Wednesday, September 19, 2012

A Fred Arnason 10-24-27 to 8-15-12

My dad was born in a farmhouse in Hensel , North Dakota, the 3rd son of Richard and Sigrid Arnason. The farm had been homesteaded by Sigrid's parents in the mid 1800's, proud Icelanders and proud Americans. Dad (Fred) went to school in the nearby city of Cavalier and worked summers on his Aunt and Uncle's farm, Harry and Margaret Johnson.  More children came in quick succession, another son, triplet girls, another daughter, and much later one more little boy. As a child, I visited that farm and farmhouse, and he showed me a creek where Peter Valtysson had taught him to swim.

During Fred's high school years, the family moved to California. He worked in the shipyards during the early years of WWII, probably the setting of asbestos exposure that caused severe breathing difficulty in the later years of his life. On return to North Dakota, he graduated from Central High School in Grand Forks, and joined the US Army. Since his brother Ray was stationed in Okinawa, Japan, Fred was able to remain stateside. His station was Arlington, Virginia doing cryptography and coding. When I was 9 or 10, he showed me how to write and use a simple code. I think I still remember most of it.

Fred returned to Grand Forks after his discharge from the army and went to the University of North Dakota on the GI bill. He was a proud member of the Phi Delta Theta fraternity. He met my mother, Helene and married her just after his law school graduation. It was a love affair that was to last almost 52 years. I was the first of 7 children who were born over 11 years time.

In March of 1956, tragedy visited the Arnason family. Fred's dad and youngest brother (age 16) were killed in a plane crash on their way back from Fargo, North Dakota. Dad was 28 years old. This established his role as the family "helper" in times of trouble. He became the "go to" guy for his mom and sisters, and ultimately his children and friends as well.

With a budding law practice and a growing family, we moved in October 1958 to a house on Chestnut Street. In conversation we called it simply "2304." It was to be home for 50 years. We grew up through the lean years and into more prosperous times. Though we originally went to St Mary's Church; Holy Family Church was founded in 1960. At that time Mom and Dad promised our new pastor, Father John Axtman that they would send their children to Holy Family School, and all seven of us attended.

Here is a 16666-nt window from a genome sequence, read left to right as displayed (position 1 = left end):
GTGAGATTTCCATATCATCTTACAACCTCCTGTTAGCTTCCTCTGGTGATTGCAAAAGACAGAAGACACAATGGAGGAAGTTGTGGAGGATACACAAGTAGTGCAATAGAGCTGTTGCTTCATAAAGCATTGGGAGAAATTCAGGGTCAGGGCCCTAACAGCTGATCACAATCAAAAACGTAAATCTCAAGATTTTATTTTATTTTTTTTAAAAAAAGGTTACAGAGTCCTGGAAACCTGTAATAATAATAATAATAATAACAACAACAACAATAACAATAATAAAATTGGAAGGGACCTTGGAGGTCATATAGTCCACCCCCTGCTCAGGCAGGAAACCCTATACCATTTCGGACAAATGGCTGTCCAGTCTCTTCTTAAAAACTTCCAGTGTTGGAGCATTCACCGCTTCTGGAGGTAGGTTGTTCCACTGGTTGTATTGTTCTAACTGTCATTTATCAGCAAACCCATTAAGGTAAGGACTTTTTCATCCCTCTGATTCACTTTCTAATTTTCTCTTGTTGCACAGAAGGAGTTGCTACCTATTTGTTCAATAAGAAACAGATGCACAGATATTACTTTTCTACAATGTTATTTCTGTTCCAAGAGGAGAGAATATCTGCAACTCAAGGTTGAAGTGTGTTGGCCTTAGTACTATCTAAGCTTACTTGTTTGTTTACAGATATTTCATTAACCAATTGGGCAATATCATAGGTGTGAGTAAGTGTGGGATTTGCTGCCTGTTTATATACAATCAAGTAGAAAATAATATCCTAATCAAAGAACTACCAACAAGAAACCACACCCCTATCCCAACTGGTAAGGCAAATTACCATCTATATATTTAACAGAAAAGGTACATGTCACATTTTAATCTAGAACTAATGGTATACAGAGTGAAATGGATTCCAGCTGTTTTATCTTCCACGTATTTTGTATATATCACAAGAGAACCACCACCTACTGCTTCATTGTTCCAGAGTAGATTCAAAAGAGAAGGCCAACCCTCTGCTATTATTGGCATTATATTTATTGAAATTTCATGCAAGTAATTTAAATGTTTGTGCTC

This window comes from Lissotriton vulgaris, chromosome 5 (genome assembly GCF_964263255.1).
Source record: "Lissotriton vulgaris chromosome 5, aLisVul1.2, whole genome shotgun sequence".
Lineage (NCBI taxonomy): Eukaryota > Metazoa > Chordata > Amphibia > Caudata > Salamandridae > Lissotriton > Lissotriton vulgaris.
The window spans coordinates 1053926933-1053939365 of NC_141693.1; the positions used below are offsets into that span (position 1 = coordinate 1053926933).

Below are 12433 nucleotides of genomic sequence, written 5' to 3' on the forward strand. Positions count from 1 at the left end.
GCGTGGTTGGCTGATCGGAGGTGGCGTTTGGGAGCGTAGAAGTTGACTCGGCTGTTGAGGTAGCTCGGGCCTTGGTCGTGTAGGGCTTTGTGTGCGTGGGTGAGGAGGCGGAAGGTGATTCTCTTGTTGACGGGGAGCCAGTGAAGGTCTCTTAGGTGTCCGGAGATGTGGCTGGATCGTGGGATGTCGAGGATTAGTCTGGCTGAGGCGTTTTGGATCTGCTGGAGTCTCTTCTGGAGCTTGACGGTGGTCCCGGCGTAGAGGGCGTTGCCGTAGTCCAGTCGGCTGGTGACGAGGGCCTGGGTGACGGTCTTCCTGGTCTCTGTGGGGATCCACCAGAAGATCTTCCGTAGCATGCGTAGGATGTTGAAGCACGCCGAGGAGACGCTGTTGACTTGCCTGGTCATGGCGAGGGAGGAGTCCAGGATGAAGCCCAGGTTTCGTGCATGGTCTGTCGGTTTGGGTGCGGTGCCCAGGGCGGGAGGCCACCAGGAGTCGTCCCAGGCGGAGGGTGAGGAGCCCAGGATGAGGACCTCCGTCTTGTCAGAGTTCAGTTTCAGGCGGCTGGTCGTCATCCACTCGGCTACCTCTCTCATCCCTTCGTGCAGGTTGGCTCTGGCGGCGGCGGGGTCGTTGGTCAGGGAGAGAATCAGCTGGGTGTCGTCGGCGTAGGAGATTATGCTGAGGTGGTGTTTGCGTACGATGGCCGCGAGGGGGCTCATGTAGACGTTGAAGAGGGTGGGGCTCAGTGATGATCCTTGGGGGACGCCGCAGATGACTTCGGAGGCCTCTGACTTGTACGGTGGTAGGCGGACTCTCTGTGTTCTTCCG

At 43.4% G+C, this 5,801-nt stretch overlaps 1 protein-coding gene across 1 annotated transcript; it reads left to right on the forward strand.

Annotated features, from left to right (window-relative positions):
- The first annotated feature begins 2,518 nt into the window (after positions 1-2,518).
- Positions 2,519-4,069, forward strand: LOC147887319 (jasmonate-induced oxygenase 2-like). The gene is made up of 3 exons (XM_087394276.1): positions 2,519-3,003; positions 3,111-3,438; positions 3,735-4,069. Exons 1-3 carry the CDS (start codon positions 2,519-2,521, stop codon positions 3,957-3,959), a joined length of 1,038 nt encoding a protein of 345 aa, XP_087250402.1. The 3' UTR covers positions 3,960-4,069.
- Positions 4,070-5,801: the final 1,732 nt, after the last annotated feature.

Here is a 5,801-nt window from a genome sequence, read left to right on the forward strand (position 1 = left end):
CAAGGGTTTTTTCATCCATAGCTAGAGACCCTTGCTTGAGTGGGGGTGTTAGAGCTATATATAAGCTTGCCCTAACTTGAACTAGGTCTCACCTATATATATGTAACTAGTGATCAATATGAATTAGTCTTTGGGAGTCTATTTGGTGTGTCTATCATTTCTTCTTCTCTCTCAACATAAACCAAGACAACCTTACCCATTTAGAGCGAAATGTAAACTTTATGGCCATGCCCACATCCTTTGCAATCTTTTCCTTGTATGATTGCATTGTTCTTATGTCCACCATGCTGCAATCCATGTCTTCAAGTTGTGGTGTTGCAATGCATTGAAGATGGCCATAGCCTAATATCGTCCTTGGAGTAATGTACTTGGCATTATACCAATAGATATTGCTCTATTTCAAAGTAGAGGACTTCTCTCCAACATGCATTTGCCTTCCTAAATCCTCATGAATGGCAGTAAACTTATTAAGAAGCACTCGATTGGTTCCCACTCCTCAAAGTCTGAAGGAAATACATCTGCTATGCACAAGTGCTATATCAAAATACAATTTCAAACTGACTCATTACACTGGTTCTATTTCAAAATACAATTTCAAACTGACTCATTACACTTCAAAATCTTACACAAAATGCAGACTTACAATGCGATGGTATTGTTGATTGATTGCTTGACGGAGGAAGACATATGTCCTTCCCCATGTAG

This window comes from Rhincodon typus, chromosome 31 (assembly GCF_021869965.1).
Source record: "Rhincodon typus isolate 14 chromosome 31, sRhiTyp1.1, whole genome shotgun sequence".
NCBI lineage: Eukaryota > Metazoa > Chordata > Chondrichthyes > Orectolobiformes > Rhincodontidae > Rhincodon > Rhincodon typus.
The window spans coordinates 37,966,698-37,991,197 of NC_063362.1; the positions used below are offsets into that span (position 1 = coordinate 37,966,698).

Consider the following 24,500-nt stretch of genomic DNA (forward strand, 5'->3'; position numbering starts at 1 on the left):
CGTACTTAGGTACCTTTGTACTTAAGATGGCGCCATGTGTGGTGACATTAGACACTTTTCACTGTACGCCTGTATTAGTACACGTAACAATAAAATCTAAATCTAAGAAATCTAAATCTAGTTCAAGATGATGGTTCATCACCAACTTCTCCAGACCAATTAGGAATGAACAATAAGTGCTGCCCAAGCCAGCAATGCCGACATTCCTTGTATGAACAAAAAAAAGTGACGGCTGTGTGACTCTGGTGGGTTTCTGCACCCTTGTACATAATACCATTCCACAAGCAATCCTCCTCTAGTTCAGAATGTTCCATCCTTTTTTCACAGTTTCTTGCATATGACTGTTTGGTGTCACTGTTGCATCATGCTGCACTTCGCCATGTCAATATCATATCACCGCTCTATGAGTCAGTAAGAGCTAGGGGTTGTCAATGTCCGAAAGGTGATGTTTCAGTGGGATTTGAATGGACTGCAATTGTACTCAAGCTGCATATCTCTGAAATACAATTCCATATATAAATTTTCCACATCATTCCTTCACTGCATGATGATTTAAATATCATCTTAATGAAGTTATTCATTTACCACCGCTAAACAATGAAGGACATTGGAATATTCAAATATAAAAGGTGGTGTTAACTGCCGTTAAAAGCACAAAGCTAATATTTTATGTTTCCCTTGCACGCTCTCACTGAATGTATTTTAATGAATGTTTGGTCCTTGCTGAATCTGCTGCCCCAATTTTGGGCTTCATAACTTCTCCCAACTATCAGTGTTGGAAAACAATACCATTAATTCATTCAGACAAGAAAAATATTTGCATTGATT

Dad took good care of his mother, Sigrid, over the remaining years of her life. She had dinner with us nearly every Sunday for about 40 years.  She was often joined by my widowed Auntie Anna Dippee, or Auntie Maude. Father Axtman, Father Potter and a few others were also frequent guests. The Sunday meals I remember best were fried chicken or swiss steak.

Dad and Mom were able to travel in his retirement years, going to France, Iceland, Italy, the Dominican Republic and some places I've forgotten. Dad had several bouts of pneumonia in his later years and his lungs never fully recovered.

Mom died in 2004 after cardiac surgery, and in Dad's own words, his heart was broken. Shortly thereafter, he became dependent on supplemental oxygen as his breathing deteriorated. He continued to drive to daily mass at Holy Family Church, usually followed by breakfast at Perkins. Through most of his final years, he continued to attend  UND Sioux sporting events, and milestone events for his children and grandchildren.

In 2010, he moved to a townhouse on Lark Circle. It was all on one level, and easier to get around. He continued to be fiercely independent, driving, writing out his grocery lists and even using the computer until his very last day. He went to join mom, his parents, and some of his siblings on August 15th , 2012. There was a fire of unknown origin, and with his poor lungs, the smoke took his life.

A light went out in the lives of his children, grandchildren and many, many friends on that day. He had huge presence and gave huge amounts of love. I know God welcomed him with open arms.

Daddy, I miss you. The pain is greater than I dreamed possible, but you taught me to live, love, and endure. Thank you. I love you,

Monday, August 6, 2012

Antigua-Sunday Night

Perhaps the most difficult part of staying in Antigua for a year has been seeing the other volunteers come and go. These are truly my kindred souls; the helpers, the softies, the world's bleeding hearts. Most of them arrive and stay for 2 weeks, 4 weeks, 2 months; sometimes more, sometimes less.